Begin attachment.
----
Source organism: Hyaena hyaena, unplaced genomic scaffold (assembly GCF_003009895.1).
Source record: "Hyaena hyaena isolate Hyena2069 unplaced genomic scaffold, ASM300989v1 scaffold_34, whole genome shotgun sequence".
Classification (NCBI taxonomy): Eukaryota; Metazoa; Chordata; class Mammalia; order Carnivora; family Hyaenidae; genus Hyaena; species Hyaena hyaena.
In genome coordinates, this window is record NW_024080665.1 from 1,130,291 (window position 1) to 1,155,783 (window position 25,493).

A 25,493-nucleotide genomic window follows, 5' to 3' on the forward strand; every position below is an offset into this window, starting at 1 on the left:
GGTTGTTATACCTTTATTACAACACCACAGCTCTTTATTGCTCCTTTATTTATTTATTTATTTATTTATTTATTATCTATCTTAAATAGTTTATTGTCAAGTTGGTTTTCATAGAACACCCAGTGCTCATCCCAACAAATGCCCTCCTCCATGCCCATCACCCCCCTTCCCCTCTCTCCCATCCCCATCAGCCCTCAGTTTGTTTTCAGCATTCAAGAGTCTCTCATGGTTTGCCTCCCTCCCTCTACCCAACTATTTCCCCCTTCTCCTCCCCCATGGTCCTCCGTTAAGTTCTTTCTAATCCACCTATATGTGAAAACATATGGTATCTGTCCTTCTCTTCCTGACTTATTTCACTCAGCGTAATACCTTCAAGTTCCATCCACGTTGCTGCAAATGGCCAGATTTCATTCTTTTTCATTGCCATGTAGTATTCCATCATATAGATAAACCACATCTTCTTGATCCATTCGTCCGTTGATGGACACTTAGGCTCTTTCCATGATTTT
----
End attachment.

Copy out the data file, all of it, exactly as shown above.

Source organism: Hyaena hyaena, unplaced genomic scaffold (assembly GCF_003009895.1).
Source record: "Hyaena hyaena isolate Hyena2069 unplaced genomic scaffold, ASM300989v1 scaffold_34, whole genome shotgun sequence".
Classification (NCBI taxonomy): Eukaryota; Metazoa; Chordata; class Mammalia; order Carnivora; family Hyaenidae; genus Hyaena; species Hyaena hyaena.
In genome coordinates, this window is record NW_024080665.1 from 1,130,291 (window position 1) to 1,155,783 (window position 25,493).

A 25,493-nucleotide genomic window follows, 5' to 3' on the forward strand; every position below is an offset into this window, starting at 1 on the left:
GGTTGTTATACCTTTATTACAACACCACAGCTCTTTATTGCTCCTTTATTTATTTATTTATTTATTTATTTATTATCTATCTTAAATAGTTTATTGTCAAGTTGGTTTTCATAGAACACCCAGTGCTCATCCCAACAAATGCCCTCCTCCATGCCCATCACCCCCCTTCCCCTCTCTCCCATCCCCATCAGCCCTCAGTTTGTTTTCAGCATTCAAGAGTCTCTCATGGTTTGCCTCCCTCCCTCTACCCAACTATTTCCCCCTTCTCCTCCCCCATGGTCCTCCGTTAAGTTCTTTCTAATCCACCTATATGTGAAAACATATGGTATCTGTCCTTCTCTTCCTGACTTATTTCACTCAGCGTAATACCTTCAAGTTCCATCCACGTTGCTGCAAATGGCCAGATTTCATTCTTTTTCATTGCCATGTAGTATTCCATCATATAGATAAACCACATCTTCTTGATCCATTCGTCCGTTGATGGACACTTAGGCTCTTTCCATGATTTT